Maurice Hilleman, a pioneer in vaccine research who helped develop vaccines for mumps, measles, chicken pox and other childhood scourges, died Monday of cancer. He was 85.
Hilleman died at a hospital in Philadelphia. He was a longtime resident of that area.
Hilleman worked for Merck & Co., based in Whitehouse Station, for nearly 30 years before retiring in 1984 as senior vice president of Merck Research Labs in West Point, Pa., the pharmaceutical giant said.
Over his career, the Miles City, Mont., native led or began the development of vaccines against diseases that once killed or sickened millions, including measles, German measles, meningitis, pneumonia and hepatitis A and B. He began work on the mumps vaccine after his daughter developed the illness at age 5 in 1963.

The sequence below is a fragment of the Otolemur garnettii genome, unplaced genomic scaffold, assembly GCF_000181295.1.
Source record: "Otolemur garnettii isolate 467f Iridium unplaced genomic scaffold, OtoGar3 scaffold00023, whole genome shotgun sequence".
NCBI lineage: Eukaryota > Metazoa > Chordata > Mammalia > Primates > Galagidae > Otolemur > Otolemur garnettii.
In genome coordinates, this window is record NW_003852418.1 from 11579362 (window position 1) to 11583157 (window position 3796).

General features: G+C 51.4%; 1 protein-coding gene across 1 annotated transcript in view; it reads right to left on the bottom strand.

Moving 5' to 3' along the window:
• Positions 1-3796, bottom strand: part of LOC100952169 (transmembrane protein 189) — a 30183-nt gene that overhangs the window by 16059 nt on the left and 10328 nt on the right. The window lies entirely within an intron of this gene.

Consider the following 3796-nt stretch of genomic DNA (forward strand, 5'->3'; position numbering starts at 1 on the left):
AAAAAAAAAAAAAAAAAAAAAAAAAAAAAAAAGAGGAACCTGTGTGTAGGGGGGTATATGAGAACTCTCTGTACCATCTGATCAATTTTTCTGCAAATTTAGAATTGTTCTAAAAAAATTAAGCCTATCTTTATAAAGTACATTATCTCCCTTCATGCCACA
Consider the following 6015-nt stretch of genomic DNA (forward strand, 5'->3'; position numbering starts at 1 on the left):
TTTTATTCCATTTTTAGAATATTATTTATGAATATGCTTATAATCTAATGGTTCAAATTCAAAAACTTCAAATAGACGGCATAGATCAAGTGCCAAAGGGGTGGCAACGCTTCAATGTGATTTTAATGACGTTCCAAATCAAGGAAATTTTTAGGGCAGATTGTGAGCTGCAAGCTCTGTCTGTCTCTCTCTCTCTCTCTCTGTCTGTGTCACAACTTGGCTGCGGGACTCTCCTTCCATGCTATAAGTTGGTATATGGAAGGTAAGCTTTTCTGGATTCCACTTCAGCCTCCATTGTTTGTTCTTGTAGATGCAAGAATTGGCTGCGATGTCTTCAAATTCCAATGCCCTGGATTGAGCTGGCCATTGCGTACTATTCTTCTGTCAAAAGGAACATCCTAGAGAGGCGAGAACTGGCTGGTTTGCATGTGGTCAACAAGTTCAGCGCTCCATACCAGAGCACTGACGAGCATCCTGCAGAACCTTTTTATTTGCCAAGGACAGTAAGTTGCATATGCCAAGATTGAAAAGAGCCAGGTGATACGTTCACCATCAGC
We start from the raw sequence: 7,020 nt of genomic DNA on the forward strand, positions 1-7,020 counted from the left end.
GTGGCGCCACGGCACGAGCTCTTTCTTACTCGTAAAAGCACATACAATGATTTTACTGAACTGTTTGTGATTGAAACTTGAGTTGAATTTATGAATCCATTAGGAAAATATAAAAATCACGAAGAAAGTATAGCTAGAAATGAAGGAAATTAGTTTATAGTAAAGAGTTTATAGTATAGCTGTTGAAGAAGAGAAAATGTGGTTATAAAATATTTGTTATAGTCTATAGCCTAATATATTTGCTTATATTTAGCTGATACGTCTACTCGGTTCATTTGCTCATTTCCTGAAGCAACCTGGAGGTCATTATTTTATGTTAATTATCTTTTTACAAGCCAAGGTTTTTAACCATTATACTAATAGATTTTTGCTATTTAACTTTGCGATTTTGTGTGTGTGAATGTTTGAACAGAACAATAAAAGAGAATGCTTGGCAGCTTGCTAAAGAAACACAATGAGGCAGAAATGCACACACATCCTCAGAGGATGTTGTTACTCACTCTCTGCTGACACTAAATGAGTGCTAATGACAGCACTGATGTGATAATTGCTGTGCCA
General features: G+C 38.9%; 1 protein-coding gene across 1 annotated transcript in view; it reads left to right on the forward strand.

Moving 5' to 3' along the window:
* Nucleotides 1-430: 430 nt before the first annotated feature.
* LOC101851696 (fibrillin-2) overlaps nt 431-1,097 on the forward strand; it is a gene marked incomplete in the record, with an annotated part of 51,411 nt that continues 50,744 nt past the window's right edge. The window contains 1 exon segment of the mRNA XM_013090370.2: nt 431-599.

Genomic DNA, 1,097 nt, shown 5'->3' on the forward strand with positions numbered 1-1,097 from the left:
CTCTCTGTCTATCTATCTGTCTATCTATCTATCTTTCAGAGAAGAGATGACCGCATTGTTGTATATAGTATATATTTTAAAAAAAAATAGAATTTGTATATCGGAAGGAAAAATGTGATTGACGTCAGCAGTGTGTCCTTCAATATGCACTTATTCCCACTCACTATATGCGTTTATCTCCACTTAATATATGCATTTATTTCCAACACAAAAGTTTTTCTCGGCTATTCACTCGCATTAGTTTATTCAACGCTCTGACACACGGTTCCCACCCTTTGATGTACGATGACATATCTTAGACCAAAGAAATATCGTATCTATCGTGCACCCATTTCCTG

"Maurice Hilleman will be historically remembered as the vaccinologist of the 20th century," Dr. Robert C. Gallo, director of the Institute of Human Virology at the University of Maryland, said in a statement. "His name will be joined forever with people like Pasteur and Koch in the story of man's strivings against pathogens."
Hilleman joined Merck in 1957 as head of its new virus and cell biology research department, after a decade as chief of respiratory diseases at Walter Reed Army Institute of Research.
"His work has saved literally millions of lives and has protected many millions more from disease," said Dr. Adel F. Mahmoud, president of Merck Vaccines.
Hilleman was a longtime adviser to the World Health Organization, the U.S. National Vaccine Program and the National Institutes of Health's Office of AIDS Research Program Evaluation. He was a member of several prestigious scientific groups, including the U.S. National Academy of Science, and was awarded the National Medal of Science by President Reagan in July 1988.
Hilleman held doctoral degrees from Montana State University and the University of Chicago.
He is survived by his wife, two daughters and five grandchildren.